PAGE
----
U.S. Department of Education: Promoting Educational Excellence for all Americans

A r c h i v e d  I n f o r m a t i o n

Methodology for Regulatory Test of Financial Responsibility Using Financial Ratios - December 1997


5. Ratio Weighting


Chapter Outline

Recommendations
Description of the Weighting Percentages
Recommendations Customized to Business Segments
    Weighting Percentages for Proprietary Institutions
    Weighting Percentages for Private Non-Profit Colleges and Universities
    Weighting Percentages for Hospitals
Basis for Recommendations


Recommendations

In the third step of the recommended methodology, the strength factors for each ratio are multiplied by weighting percentages. With the weighting percentages, the methodology make some ratios, and the fundamental elements of financial health that they measure, more important than others. As with the ratios and strength factors, the weighting percentages are customized to accommodate structural differences found in each business segment.

The recommended weighting percentages are as follows:

 

Proprietary Institutions


 

Private Non-Profit Institutions


Primary Reserve Ratio

30%

 

40%

Equity Ratio

40%

 

40%

Net Income Ratio

30%

 

20%

Description of Weighting Percentages

Strength factors allow for comparison between ratios by placing all ratio results on a common scale. Weighting percentages, on the other hand, make possible the comparison of institutions in different business segments by recognizing the relative importance of particular fundamental elements of financial health. The Final Composite Score chapter will describe in full detail the meaning of the score based upon the combination of strength factors and weightings for each business segment.

Financial responsibility, as required by statute, is measured annually and is based on the audited financial statements submitted in accordance with GAAP. In reviewing a financial statement, the most important question to be answered is: Was the institution healthy as of the balance sheet date? The reason why this is the most important question is that the balance sheet captures a cumulative snap shot of all resources amassed by an institution that will be available in the future to support its mission. Therefore, the two ratios (Primary Reserve and Equity) which directly answer this question and which measure four of the five fundamental elements of financial health have been weighted higher than the profitability indicator, the Net Income ratio. In the proprietary business segment, these two ratios combined receive 70% of the weighting. In the private non-profit business segment, their combined weighting is even greater, 80%.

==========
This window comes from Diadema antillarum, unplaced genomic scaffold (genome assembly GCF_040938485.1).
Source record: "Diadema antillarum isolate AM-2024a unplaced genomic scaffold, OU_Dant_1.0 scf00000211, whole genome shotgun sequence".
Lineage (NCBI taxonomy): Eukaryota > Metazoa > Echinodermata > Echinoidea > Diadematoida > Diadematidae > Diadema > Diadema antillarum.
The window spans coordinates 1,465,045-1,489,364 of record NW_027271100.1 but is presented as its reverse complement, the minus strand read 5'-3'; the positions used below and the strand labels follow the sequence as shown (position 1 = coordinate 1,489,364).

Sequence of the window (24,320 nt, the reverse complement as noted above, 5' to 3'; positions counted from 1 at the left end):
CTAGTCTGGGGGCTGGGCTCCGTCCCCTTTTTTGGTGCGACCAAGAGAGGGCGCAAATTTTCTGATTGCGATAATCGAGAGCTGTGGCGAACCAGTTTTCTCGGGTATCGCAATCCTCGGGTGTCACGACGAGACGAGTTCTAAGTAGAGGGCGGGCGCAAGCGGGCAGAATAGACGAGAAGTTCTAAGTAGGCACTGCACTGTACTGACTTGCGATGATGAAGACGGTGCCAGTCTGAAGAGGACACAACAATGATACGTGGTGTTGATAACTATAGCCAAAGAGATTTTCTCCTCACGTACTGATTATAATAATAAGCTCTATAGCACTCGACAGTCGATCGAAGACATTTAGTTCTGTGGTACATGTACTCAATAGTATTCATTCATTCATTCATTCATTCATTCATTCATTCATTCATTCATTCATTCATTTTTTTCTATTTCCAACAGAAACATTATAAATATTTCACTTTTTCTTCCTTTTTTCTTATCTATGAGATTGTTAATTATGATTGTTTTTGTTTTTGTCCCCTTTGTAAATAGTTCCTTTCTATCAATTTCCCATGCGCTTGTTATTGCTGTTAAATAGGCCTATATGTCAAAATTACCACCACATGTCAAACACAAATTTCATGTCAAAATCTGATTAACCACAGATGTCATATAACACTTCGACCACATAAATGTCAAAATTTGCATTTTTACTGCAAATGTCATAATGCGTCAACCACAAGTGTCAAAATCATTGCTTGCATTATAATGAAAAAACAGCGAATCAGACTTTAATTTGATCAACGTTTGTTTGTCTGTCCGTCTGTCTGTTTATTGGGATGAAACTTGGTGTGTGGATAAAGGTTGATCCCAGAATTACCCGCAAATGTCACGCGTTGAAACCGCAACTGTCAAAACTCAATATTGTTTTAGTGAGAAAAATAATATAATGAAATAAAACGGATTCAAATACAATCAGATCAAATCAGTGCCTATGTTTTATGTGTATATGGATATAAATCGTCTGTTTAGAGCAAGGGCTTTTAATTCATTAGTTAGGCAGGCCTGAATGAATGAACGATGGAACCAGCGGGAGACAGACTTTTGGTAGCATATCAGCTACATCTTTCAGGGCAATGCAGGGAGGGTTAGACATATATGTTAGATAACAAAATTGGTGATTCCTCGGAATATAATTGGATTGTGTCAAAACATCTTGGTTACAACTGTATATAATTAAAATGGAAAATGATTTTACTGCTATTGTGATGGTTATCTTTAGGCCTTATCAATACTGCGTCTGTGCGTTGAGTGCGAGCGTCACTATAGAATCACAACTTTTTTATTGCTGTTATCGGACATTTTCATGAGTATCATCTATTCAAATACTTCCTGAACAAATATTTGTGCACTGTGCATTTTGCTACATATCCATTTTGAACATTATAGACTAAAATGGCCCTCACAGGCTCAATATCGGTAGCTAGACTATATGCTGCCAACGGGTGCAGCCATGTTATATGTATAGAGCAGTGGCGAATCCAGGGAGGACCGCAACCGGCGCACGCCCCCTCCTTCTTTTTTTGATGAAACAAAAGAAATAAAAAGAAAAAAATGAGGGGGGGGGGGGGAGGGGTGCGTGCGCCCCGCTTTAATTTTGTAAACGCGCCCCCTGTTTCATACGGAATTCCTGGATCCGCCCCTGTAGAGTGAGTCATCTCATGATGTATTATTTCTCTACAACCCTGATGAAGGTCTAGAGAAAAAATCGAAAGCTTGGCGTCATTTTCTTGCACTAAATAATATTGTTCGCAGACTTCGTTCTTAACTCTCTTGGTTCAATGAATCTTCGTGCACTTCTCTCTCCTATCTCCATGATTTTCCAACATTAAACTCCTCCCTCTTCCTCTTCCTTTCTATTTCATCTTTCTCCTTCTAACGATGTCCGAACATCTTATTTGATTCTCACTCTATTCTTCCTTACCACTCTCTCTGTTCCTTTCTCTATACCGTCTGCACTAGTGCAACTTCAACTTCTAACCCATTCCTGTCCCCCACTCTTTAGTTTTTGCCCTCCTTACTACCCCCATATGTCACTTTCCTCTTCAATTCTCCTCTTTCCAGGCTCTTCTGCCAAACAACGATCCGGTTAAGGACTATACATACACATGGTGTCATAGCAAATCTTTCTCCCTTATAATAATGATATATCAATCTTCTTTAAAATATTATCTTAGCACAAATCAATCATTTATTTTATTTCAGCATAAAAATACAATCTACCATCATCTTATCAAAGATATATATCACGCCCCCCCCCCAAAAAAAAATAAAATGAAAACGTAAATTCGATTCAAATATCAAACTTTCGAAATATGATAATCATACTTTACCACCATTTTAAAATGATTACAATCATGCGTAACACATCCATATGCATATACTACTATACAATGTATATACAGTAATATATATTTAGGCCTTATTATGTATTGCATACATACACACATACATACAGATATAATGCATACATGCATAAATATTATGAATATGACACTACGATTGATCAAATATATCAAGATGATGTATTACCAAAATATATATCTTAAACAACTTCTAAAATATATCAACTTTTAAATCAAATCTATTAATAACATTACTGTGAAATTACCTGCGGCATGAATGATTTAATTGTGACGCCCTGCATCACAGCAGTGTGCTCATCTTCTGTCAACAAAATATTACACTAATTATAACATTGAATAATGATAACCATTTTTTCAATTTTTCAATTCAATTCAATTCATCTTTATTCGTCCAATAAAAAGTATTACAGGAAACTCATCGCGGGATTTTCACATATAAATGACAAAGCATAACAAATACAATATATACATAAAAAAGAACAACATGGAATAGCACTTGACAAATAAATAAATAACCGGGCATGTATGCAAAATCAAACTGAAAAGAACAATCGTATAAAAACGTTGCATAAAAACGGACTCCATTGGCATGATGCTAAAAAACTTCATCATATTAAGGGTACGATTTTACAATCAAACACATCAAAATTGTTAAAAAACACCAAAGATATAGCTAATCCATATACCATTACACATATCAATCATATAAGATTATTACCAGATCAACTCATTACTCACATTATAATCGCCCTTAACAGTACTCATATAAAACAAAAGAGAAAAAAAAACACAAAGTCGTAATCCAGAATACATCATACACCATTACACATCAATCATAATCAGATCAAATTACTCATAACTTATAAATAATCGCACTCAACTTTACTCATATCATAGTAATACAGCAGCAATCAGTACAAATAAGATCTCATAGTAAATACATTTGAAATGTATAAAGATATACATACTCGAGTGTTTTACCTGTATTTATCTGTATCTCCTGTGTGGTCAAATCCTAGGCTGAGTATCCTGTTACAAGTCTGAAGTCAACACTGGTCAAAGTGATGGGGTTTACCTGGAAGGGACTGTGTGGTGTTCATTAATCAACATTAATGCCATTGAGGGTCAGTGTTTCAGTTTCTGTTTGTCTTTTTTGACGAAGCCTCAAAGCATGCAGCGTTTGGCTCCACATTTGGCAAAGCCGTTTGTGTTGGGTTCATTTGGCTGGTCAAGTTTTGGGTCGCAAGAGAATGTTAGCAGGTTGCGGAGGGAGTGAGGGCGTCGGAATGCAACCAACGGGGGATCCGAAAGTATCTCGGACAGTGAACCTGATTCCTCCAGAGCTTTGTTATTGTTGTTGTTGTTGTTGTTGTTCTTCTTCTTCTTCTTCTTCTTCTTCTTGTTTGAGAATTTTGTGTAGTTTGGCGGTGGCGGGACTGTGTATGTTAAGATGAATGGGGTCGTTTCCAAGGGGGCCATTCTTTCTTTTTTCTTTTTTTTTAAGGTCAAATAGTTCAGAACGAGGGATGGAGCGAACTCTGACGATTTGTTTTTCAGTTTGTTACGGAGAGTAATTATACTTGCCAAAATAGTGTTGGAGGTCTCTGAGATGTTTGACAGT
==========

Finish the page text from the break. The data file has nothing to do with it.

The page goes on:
Recommendations Customized to Business Segments

Strength factors, discussed in the preceding section, do not differ substantially between business segments and the weighting percentages are substantially the same as well. However, the weighting percentages have been customized to accommodate some fundamental institutional differences.

Profitability, a fundamental element of financial health is more important to schools in the proprietary segment since one of their (if not their sole) primary missions is to generate an economic return to their owners. Therefore, the Net Income Ratio has a 30% weighting for proprietary schools as compared to 20% for private non-profit colleges and universities. Likewise, expendable capital as measured by the Primary Reserve Ratio is more important to private non-profit colleges and universities. Schools in this business segment do not have access to the same capital markets as their proprietary counterparts and must rely on operating surpluses or donor contributions for operating capital. In addition, their operating cycles are generally tied to a limited number of terms or semesters which are longer than a month or two. Thus, the Primary Reserve Ratio has a 40% weighting for private non-profits and 30% for proprietary institutions. The Equity Ratio receives the same 40% weighting in both business segments.

Weighting Percentages for Proprietary Institutions

For proprietary schools, the weighting percentages are:

  Recommended for this Methodology
  NPRM Methodology

Primary Reserve Ratio

30%

 

20%

Equity Ratio

40%

 

30% (Viability Ratio)  

Net Income Ratio

30%

 

50%